"There is no one more adept at parsing the toxic effects of white male privilege and systemic oppression than the immensely talented Ijeoma Oluo. Her brilliant book is a master class in understanding how systems of domination working relentlessly in the service of white male patriarchy not only harm all women and people of color, but ultimately hinder white men themselves from reaching greatness."
—Michael Eric Dyson, New York Times bestselling author of Long Time Coming
"Oluo is one of our great voices and Mediocre
not only educates us, but it inspires us all to act and change the world for the better. But first, I need to read this book again. It's just that damn good."—Phoebe Robinson, New York Times bestselling author of You Can't Touch My Hair
offers profound truth in service of liberation. It cuts to the heart of white male supremacy, a system that is life-destroying for people of color and even for white men ourselves."—Matt McGorry, Actor, How To Get Away With Murder and Orange is the New Black, Activist, and Co-Founder of Inspire Justice
"In her illuminating new book, Ijeoma Oluo unpacks how 'mediocrity' is a privilege created and perpetuated by our obsession with white male superiority. Oluo deftly balances the cultural history of white western male myth-making with contemporary cultural criticism of the aggrieved white American man. It is a deft and thought-provoking book that contextualizes public discourse on race, class, and gender in America."
—Tressie Mcmillan Cottom, author of the National Book Award Finalist Thick
"Once again, Ijeoma Oluo uses her elegant voice to speak directly to the root issues at the core of the United States' seeming inability to reconcile who we have been with who we had hoped to be. This book goes beyond how we got here, and digs into where we are, what we're going to do about it, and what's at stake if the people with the most power refuse to do better."
—Ashley C. Ford, writer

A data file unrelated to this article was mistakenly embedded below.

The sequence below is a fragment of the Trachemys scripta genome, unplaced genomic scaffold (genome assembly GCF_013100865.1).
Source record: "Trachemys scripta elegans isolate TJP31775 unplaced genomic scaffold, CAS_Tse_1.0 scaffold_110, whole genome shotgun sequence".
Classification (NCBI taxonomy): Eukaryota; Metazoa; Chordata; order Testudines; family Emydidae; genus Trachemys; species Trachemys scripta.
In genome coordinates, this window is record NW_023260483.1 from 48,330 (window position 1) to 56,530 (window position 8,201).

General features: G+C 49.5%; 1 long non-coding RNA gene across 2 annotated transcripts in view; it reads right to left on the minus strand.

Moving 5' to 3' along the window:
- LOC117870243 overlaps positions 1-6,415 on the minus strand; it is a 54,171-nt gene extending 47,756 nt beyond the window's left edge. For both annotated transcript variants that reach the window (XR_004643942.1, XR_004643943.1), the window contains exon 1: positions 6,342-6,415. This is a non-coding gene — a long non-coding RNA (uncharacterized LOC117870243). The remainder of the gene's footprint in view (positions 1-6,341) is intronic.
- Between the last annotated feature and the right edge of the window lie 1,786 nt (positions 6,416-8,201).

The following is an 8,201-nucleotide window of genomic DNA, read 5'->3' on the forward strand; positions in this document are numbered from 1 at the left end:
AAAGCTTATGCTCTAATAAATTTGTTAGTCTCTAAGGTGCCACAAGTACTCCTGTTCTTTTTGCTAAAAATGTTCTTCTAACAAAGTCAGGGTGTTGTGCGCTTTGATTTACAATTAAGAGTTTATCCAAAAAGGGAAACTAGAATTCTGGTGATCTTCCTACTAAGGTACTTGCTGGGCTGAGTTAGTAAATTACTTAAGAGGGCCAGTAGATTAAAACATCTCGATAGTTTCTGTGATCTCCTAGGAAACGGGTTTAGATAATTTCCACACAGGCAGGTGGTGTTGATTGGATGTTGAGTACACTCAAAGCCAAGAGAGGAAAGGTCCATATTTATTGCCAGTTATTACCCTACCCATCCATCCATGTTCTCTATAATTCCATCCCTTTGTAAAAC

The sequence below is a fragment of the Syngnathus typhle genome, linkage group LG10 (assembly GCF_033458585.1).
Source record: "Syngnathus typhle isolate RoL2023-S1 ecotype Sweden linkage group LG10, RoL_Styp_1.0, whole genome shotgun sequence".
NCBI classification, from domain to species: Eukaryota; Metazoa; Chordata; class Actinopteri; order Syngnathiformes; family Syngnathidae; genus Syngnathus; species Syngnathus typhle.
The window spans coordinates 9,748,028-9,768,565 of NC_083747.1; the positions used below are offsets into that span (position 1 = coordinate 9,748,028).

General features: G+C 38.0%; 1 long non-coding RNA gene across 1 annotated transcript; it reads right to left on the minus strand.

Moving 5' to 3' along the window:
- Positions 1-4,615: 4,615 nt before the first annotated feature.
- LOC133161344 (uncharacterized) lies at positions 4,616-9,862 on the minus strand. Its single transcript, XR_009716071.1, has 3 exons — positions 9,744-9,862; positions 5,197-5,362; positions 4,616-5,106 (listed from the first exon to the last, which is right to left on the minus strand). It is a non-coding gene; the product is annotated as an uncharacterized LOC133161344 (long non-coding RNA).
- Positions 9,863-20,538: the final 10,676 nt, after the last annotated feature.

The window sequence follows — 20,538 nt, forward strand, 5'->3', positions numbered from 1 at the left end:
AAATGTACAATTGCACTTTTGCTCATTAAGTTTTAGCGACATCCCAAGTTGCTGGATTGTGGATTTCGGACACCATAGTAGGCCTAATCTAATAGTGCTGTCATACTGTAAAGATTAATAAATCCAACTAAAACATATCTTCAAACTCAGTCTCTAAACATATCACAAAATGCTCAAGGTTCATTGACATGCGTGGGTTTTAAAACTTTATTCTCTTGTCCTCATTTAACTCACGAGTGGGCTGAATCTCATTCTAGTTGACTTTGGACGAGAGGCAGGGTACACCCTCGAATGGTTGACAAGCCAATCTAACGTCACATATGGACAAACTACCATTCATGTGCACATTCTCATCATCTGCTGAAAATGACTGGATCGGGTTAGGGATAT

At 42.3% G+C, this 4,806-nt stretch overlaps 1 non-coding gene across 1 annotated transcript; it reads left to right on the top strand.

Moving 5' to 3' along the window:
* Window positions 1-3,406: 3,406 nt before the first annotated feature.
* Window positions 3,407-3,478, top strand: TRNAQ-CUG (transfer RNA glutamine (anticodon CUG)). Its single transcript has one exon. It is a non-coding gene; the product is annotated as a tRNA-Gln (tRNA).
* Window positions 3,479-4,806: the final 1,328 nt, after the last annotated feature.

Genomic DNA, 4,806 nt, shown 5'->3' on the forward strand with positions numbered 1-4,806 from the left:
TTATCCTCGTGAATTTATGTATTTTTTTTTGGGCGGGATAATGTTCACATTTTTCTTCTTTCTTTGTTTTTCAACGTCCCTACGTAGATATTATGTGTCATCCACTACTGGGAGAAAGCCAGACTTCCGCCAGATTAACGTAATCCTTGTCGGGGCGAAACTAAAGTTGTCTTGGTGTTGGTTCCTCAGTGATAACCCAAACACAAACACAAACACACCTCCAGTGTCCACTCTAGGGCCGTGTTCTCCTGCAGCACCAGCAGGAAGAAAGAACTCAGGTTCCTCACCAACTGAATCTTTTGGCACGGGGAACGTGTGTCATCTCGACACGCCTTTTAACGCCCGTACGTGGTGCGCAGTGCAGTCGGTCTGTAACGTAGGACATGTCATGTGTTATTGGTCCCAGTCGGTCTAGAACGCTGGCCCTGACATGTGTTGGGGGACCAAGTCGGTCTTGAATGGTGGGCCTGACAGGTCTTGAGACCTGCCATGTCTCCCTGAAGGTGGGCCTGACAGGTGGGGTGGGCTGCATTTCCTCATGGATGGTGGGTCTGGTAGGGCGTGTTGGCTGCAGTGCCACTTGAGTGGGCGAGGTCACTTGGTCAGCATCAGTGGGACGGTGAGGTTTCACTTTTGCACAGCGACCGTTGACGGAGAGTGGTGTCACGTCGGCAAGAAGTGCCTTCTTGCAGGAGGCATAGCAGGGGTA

"Oluo masterfully diagnoses the pervasive plague of white mediocrity. Mediocre
serves as a call to action for every person, regardless of race or gender, to actively resist white male mediocrity's hold."—Kimberlé Crenshaw, Executive Director, African American Policy Forum, and Professor, UCLA and Columbia Law Schools
"Ripped, tragically, from yet another and another and another set of headlines, Mediocre: The Dangerous Legacy of White Male America
breaks ground and forces a bold, startling, and necessary conversation about the implications of institutional supremacy, and its crushing impact on people of color and women."—Patrisse Khan Cullors, Co-founder Black Lives Matter, New York Times bestselling author of When They Call You a Terrorist, Joint recipient of The Sydney Peace Prize
"Mediocre is urgent, powerful, and laced with an acidity that forces us to contend with our own complicity in a culture that systematically oppresses women, people of color, and especially, women of color. America is a nation that aspires to greatness, but refuses to acknowledge how its laws and conventions instead protect white male mediocrity. Both So You Want to Talk About Race and Mediocre are necessary reads, because few writers are as vital to understanding our present moment as Oluo."
—Jeff Yang, author, CNN contributor, and cohost of the podcast They Call Us Bruce